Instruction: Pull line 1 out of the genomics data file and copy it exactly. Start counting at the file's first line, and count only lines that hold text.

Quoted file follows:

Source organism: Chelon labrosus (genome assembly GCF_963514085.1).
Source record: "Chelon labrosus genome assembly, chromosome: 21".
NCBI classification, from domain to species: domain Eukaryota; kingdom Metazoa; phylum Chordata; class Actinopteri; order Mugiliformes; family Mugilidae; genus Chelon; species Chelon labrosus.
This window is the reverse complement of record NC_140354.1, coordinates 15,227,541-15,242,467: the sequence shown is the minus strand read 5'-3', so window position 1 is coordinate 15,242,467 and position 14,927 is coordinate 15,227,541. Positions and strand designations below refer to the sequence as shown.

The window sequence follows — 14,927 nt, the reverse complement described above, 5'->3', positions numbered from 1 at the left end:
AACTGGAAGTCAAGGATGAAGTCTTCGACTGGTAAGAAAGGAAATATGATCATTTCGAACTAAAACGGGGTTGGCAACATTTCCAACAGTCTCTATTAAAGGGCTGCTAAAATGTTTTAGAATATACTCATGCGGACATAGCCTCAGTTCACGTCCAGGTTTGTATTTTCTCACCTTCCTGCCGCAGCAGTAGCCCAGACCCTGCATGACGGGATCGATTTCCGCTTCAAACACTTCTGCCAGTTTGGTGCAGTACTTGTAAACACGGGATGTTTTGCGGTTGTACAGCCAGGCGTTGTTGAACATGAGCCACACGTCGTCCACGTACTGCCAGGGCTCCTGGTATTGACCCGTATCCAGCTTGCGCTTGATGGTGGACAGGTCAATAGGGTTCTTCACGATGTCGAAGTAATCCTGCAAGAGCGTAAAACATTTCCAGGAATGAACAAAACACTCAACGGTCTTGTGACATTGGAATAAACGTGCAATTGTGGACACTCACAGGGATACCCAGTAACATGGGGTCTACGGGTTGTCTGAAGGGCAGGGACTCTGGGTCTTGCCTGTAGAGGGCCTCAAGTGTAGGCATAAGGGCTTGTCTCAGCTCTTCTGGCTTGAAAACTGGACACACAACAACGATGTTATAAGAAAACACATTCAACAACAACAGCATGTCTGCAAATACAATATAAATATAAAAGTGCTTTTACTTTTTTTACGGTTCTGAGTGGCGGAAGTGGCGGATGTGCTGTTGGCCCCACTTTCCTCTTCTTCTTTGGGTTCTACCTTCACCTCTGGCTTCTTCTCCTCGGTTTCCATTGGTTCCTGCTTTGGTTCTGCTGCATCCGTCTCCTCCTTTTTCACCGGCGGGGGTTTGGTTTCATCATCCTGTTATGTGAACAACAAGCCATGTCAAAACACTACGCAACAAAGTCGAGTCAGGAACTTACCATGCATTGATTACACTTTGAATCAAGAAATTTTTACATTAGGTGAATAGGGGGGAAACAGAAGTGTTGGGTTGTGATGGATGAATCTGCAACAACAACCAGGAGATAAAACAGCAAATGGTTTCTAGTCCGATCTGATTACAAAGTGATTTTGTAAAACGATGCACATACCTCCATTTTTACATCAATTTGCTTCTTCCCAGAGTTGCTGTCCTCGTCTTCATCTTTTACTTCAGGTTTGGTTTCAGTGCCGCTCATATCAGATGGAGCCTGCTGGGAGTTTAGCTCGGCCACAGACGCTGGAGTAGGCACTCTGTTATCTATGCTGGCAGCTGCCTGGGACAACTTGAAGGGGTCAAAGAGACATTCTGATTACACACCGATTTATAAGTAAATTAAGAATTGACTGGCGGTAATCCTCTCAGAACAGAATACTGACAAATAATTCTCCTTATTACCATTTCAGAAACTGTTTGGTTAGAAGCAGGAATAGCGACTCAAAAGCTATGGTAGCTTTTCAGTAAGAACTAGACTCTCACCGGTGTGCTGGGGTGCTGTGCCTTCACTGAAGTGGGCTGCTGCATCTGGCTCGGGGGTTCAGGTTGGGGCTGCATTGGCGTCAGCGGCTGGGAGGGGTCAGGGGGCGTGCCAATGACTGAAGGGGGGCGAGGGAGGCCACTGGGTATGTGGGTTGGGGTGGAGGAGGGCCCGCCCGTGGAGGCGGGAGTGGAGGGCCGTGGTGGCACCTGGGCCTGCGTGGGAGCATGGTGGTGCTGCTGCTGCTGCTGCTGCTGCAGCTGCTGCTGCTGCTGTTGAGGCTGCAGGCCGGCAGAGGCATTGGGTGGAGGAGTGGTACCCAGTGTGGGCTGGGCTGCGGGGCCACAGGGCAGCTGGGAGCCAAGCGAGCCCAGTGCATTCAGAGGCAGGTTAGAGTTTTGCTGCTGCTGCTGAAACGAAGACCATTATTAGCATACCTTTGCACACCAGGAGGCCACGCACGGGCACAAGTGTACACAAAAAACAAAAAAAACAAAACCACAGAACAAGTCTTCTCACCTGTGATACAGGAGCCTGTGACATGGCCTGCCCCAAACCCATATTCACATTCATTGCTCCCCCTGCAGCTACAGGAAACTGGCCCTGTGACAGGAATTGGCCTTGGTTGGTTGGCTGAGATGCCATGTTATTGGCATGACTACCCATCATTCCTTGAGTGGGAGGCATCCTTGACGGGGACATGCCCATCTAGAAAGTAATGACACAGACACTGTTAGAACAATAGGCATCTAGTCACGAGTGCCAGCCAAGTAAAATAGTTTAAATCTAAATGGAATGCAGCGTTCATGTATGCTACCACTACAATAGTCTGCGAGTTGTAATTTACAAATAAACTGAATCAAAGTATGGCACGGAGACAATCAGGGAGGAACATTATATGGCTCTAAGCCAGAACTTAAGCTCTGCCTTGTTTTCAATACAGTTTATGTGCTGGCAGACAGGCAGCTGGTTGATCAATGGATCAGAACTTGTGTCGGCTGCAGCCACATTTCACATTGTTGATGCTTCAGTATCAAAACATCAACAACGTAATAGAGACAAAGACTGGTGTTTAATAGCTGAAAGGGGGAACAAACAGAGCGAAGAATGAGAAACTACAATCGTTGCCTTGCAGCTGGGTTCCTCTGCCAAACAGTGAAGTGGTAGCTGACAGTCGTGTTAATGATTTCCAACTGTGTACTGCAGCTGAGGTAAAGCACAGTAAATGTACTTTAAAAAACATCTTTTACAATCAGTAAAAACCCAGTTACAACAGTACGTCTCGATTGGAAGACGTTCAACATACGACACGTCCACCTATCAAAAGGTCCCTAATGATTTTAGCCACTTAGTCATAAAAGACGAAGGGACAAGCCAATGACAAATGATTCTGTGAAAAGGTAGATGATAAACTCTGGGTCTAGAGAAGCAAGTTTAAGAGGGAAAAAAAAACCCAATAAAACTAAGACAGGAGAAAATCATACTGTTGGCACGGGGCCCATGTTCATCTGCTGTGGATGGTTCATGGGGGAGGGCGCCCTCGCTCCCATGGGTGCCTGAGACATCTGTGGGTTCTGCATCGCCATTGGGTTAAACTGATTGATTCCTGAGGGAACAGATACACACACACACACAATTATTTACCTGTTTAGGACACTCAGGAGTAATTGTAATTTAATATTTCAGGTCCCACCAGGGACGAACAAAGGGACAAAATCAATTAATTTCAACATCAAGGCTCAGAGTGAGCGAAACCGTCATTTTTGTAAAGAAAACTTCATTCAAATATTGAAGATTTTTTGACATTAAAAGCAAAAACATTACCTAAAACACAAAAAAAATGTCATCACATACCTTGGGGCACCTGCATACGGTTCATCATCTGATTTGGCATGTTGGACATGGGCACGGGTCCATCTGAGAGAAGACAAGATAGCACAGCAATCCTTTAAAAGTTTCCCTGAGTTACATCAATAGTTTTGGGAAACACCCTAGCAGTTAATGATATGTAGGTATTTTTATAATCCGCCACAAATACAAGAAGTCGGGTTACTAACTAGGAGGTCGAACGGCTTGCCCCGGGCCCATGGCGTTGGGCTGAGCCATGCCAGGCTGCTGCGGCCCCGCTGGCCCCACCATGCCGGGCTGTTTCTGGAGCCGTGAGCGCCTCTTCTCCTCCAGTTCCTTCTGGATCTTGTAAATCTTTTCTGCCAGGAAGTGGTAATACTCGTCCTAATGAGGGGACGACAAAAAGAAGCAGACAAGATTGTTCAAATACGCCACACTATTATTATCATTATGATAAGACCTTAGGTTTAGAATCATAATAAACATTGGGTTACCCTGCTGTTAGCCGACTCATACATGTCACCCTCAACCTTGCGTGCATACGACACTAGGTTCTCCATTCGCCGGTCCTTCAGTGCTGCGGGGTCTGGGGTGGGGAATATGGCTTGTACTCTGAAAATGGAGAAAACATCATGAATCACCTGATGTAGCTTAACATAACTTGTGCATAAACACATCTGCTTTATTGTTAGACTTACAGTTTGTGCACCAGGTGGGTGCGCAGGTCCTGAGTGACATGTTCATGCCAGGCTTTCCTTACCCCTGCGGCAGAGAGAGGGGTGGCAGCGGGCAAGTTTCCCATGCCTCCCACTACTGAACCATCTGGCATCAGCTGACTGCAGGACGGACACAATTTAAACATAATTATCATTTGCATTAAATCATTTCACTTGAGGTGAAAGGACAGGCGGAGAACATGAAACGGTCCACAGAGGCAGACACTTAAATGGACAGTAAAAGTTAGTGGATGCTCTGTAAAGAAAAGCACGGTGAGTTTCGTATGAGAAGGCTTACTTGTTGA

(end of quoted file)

Source organism: Chelon labrosus (genome assembly GCF_963514085.1).